The only extra material is the package of two soundtrack CDs, one from the series itself and the other from the film sequel. I can't imagine anyone spinning them very often, but it's a nice thing to add -- something that I wish more DVD producers would consider.
Nadia: The Motion Picture
The less said about this dreadful atrocity, the better. It begins with about 20 minutes of flashback sequences from the series, seemingly tossed together based on explosions and fan service. It doesn't make much sense, even for those of us that have watched the series. Then it gets down to business with a poorly written story about an evil conqueror named Geiger who attempts to recreate the glory of the Neo-Atlantean empire by replacing world leaders with robots that have a tendency to dissolve.
Nadia, who has separated from Jean and is living in London, tries to figure out what's going on, then involves Jean when she receives some information. The two of them, along with (of course) Grandis, Hanson and Sanson, go after Geiger and eventually find his island of evil robots.
Everything about the film is worse than the series. The animation is wretched, consistently as bad as the worse episodes of Nadia. The story wobbles back and forth between ill-conceived and nonsensical. The dialogue is execrable; it does a poor job of connecting in any way with the original film. The music is even worse. I can't even imagine how painful it would be for someone who didn't already know the characters. They, at least, wouldn't realize how tiny and pathetic the conflict is after the earth-shattering scope of the show.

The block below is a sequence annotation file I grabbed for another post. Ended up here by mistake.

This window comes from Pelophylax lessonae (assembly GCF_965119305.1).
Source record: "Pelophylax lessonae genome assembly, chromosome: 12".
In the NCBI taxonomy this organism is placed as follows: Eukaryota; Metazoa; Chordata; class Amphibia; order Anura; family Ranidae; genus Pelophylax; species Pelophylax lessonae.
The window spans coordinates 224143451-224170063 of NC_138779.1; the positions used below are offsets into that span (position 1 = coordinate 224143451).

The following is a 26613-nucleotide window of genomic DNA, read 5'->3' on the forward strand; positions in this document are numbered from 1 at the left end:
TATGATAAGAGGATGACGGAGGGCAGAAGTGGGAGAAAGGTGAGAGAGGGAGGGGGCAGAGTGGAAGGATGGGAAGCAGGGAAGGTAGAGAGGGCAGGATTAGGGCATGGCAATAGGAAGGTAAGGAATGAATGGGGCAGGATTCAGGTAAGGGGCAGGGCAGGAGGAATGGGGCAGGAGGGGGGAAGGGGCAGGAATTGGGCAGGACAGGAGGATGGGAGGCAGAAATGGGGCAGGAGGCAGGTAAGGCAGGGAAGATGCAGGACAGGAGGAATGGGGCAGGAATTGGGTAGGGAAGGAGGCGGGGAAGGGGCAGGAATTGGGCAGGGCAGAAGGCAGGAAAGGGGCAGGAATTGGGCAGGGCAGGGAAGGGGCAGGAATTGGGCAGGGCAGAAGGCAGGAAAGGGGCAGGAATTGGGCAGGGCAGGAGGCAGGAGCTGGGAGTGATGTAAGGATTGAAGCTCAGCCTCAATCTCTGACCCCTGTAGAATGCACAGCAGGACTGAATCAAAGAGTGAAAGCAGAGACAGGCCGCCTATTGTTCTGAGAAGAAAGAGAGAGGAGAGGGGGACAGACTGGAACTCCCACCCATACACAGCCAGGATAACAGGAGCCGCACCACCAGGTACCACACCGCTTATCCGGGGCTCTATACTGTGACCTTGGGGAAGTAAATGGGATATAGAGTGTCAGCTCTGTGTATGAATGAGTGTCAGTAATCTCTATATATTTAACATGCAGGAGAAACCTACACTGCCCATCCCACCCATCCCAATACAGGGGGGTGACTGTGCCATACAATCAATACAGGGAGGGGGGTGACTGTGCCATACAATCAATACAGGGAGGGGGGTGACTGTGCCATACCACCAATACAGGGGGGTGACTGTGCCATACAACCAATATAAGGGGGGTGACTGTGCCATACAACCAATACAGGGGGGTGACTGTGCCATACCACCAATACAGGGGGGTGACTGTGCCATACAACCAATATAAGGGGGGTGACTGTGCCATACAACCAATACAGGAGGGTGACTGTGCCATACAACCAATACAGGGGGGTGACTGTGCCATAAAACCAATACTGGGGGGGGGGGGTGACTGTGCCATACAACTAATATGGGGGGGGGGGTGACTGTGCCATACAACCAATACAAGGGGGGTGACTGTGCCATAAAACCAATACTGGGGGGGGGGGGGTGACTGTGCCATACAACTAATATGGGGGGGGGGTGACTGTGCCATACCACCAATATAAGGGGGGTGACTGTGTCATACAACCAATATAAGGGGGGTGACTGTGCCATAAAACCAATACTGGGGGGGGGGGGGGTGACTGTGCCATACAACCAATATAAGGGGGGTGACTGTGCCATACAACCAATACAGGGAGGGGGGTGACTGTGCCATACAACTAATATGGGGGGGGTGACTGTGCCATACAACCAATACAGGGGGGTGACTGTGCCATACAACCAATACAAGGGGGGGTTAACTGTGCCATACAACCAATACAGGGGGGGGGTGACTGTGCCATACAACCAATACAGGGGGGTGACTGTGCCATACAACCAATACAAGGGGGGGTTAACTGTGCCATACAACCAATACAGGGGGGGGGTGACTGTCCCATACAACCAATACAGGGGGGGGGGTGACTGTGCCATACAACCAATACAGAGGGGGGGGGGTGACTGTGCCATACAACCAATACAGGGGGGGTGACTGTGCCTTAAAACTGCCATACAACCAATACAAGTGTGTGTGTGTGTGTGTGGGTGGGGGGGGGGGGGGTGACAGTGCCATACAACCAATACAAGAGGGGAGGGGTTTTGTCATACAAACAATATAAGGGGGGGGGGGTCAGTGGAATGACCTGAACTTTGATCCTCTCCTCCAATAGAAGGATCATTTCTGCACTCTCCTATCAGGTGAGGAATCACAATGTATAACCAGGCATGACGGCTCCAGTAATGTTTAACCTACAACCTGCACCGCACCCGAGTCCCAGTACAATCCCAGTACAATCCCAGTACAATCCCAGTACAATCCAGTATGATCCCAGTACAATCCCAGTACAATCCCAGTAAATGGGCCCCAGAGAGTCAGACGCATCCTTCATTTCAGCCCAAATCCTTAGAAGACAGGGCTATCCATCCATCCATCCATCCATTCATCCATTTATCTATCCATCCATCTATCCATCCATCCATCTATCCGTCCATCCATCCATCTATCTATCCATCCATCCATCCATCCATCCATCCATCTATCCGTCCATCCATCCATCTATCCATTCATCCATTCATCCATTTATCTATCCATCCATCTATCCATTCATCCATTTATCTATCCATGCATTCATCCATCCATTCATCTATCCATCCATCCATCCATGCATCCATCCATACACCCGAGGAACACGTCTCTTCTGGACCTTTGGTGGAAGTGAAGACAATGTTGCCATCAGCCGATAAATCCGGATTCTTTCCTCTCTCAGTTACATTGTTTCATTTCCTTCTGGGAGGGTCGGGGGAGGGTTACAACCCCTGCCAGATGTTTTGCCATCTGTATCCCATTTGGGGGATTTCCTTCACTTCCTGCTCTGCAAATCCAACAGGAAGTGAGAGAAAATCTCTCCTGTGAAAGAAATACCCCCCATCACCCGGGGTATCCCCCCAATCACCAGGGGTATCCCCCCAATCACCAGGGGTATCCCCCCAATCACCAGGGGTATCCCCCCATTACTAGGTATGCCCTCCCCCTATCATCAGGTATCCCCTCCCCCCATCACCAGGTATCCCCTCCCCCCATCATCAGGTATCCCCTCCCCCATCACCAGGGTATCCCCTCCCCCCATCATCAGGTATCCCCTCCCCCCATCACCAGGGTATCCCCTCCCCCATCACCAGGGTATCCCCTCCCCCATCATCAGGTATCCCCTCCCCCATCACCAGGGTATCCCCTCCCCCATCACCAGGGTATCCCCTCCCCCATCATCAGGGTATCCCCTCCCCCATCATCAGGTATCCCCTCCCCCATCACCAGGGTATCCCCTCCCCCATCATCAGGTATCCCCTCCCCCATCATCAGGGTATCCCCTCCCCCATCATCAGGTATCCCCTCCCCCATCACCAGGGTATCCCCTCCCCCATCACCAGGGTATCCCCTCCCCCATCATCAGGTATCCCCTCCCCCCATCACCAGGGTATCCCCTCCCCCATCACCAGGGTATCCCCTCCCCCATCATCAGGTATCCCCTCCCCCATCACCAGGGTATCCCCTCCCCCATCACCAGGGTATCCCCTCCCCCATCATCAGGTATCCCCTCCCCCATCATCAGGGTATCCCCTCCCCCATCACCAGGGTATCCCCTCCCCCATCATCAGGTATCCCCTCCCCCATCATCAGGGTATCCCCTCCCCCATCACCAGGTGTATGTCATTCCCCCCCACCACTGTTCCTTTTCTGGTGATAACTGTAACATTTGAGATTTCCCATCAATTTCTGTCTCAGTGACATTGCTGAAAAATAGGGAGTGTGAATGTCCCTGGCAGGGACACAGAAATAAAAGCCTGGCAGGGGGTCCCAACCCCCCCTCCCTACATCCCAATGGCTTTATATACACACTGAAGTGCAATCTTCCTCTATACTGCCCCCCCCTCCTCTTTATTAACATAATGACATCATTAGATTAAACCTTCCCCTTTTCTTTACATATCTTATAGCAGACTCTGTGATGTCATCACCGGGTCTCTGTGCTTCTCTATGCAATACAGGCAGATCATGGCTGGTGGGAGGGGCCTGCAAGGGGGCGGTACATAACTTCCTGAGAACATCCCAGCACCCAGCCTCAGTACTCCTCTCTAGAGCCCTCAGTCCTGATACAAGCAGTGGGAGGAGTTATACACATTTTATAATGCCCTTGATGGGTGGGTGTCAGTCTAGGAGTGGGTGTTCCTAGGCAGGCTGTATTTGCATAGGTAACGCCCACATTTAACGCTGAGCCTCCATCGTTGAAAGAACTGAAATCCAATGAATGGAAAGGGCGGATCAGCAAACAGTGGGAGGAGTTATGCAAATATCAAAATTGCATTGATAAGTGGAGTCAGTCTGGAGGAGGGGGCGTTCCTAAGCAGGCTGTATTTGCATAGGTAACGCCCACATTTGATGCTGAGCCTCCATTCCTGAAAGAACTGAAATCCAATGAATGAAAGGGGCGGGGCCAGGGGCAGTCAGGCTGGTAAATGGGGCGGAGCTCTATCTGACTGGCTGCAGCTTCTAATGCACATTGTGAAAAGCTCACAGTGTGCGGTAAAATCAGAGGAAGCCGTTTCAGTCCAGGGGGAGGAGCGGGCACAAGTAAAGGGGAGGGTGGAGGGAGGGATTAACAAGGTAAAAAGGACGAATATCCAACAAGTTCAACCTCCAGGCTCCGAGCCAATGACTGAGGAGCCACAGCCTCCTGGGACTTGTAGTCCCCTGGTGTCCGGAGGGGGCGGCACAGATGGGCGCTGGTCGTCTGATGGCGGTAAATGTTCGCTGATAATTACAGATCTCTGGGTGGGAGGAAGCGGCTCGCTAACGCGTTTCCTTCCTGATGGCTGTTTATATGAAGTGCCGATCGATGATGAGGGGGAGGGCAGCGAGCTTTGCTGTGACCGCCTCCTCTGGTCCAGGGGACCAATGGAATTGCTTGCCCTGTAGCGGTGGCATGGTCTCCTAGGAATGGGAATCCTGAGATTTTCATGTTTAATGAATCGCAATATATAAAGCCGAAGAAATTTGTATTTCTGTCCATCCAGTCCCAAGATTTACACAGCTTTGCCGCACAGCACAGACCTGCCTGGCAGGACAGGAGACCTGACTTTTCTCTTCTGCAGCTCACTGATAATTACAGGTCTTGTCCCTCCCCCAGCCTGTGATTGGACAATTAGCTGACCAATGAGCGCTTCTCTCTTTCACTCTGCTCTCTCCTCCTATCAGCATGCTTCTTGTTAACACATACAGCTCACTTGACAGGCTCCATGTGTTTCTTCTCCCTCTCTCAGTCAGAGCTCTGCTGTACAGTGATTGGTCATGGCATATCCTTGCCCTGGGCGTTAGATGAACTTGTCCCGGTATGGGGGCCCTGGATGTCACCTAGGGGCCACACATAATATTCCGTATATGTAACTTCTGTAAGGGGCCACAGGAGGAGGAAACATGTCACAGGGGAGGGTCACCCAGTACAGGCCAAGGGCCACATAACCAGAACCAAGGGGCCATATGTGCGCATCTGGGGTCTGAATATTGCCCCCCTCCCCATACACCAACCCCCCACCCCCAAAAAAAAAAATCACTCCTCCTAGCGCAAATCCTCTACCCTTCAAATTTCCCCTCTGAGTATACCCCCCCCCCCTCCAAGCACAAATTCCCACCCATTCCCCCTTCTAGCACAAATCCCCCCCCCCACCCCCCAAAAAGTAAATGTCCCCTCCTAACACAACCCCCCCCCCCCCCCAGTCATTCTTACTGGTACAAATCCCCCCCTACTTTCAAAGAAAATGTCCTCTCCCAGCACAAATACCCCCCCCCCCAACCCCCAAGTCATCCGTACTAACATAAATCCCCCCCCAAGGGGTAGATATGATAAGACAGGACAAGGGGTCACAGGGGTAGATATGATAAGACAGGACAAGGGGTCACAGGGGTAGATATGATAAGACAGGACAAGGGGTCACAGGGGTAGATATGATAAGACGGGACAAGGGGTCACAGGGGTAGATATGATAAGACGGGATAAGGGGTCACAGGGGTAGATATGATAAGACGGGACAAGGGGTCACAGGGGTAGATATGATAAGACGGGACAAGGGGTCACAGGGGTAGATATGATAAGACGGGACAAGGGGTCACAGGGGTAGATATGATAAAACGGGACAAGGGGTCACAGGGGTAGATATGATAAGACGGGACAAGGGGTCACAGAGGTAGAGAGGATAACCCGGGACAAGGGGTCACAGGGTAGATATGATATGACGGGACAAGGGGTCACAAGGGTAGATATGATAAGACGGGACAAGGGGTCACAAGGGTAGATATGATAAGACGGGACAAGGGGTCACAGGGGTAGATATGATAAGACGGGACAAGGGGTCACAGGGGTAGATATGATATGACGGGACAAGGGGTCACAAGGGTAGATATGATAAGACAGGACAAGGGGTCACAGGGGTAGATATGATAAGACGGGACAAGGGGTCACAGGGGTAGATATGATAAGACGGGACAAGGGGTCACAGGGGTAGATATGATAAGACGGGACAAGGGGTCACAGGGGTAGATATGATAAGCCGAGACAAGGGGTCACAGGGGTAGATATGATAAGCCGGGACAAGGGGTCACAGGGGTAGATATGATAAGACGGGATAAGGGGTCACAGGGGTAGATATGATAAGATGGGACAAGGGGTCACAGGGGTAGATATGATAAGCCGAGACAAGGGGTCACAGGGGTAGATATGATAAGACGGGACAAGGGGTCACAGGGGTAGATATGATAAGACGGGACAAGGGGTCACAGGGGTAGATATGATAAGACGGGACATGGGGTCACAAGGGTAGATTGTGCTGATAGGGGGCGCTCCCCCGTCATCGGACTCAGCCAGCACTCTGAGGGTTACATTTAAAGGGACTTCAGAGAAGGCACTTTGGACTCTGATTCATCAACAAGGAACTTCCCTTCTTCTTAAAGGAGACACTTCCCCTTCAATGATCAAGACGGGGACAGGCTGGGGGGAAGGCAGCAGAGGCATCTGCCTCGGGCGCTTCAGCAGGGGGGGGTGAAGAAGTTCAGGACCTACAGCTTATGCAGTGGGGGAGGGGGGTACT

It's really a shame that the first volume of Nadia didn't end more cleanly. It was not the best series I have ever seen, but when I finished the first half I understood why it is so well respected. After the second half and the sequel, I am not so sure anymore. A solid opening third really isn't enough to make a classic series. Due to the quick downhill slide of the plot, characters, animation and script, I can't even recommend this second volume to those who purchased and enjoyed the first. It was a real chore to make it through this volume, and that's not what watching television should be like. I was generous after the first half of the series, but now I need to be realistic about this. Nadia was produced by an innovative team that made some severe blunders, especially towards the end. The results of those blunders now make the series almost unwatchable.
Nadia and her friends have been found guilty and the court has decided to extradite her to whatever planet she came from, never to be seen on Earth again. The production team will be released, considering the years of quality entertainment they have released since this snafu.
Review content copyright © 2004 Joel Pearce; Site layout and review format copyright © 1998 - 2014 HipClick Designs LLC
Scales of Justice
Studio: ADV Films
* Full Frame
* Dolby Digital 2.0 Stereo (English)
* Dolby Digital 2.0 Stereo (Japanese)
Running Time: 560 Minutes
Release Year: 1990
MPAA Rating: Not Rated
* Two Soundtrack CDs